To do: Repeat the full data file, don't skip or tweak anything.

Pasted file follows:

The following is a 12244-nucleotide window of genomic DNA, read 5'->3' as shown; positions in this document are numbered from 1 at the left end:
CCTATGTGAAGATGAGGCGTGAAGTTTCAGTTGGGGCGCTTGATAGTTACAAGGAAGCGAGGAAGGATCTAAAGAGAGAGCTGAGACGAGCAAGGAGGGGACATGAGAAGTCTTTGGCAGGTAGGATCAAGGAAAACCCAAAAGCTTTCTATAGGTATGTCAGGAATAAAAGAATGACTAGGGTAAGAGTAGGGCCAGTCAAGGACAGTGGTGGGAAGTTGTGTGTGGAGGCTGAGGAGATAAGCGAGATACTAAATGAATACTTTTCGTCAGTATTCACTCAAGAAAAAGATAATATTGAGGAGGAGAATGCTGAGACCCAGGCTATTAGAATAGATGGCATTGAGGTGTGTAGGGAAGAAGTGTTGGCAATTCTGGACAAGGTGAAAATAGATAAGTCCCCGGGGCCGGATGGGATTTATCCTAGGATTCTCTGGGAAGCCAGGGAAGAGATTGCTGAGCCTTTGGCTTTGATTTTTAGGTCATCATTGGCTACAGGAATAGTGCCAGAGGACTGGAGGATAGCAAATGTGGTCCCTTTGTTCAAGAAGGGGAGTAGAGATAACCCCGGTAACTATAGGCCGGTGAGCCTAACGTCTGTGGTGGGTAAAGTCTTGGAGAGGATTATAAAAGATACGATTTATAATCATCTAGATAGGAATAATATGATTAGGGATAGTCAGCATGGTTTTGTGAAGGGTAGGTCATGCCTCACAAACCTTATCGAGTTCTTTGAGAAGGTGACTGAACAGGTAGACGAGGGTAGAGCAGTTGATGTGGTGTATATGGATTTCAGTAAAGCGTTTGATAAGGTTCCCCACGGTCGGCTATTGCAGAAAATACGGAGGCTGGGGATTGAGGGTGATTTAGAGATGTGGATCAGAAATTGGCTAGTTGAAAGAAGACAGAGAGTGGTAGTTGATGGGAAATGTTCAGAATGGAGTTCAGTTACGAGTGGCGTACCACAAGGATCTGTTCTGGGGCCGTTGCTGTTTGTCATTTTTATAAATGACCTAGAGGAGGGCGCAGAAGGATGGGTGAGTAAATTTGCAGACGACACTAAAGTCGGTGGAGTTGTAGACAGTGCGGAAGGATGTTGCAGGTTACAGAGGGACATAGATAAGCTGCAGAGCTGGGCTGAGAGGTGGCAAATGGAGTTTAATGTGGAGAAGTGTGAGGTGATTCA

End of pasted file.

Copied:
The following is a 12244-nucleotide window of genomic DNA, read 5'->3' as shown; positions in this document are numbered from 1 at the left end:
CCTATGTGAAGATGAGGCGTGAAGTTTCAGTTGGGGCGCTTGATAGTTACAAGGAAGCGAGGAAGGATCTAAAGAGAGAGCTGAGACGAGCAAGGAGGGGACATGAGAAGTCTTTGGCAGGTAGGATCAAGGAAAACCCAAAAGCTTTCTATAGGTATGTCAGGAATAAAAGAATGACTAGGGTAAGAGTAGGGCCAGTCAAGGACAGTGGTGGGAAGTTGTGTGTGGAGGCTGAGGAGATAAGCGAGATACTAAATGAATACTTTTCGTCAGTATTCACTCAAGAAAAAGATAATATTGAGGAGGAGAATGCTGAGACCCAGGCTATTAGAATAGATGGCATTGAGGTGTGTAGGGAAGAAGTGTTGGCAATTCTGGACAAGGTGAAAATAGATAAGTCCCCGGGGCCGGATGGGATTTATCCTAGGATTCTCTGGGAAGCCAGGGAAGAGATTGCTGAGCCTTTGGCTTTGATTTTTAGGTCATCATTGGCTACAGGAATAGTGCCAGAGGACTGGAGGATAGCAAATGTGGTCCCTTTGTTCAAGAAGGGGAGTAGAGATAACCCCGGTAACTATAGGCCGGTGAGCCTAACGTCTGTGGTGGGTAAAGTCTTGGAGAGGATTATAAAAGATACGATTTATAATCATCTAGATAGGAATAATATGATTAGGGATAGTCAGCATGGTTTTGTGAAGGGTAGGTCATGCCTCACAAACCTTATCGAGTTCTTTGAGAAGGTGACTGAACAGGTAGACGAGGGTAGAGCAGTTGATGTGGTGTATATGGATTTCAGTAAAGCGTTTGATAAGGTTCCCCACGGTCGGCTATTGCAGAAAATACGGAGGCTGGGGATTGAGGGTGATTTAGAGATGTGGATCAGAAATTGGCTAGTTGAAAGAAGACAGAGAGTGGTAGTTGATGGGAAATGTTCAGAATGGAGTTCAGTTACGAGTGGCGTACCACAAGGATCTGTTCTGGGGCCGTTGCTGTTTGTCATTTTTATAAATGACCTAGAGGAGGGCGCAGAAGGATGGGTGAGTAAATTTGCAGACGACACTAAAGTCGGTGGAGTTGTAGACAGTGCGGAAGGATGTTGCAGGTTACAGAGGGACATAGATAAGCTGCAGAGCTGGGCTGAGAGGTGGCAAATGGAGTTTAATGTGGAGAAGTGTGAGGTGATTCA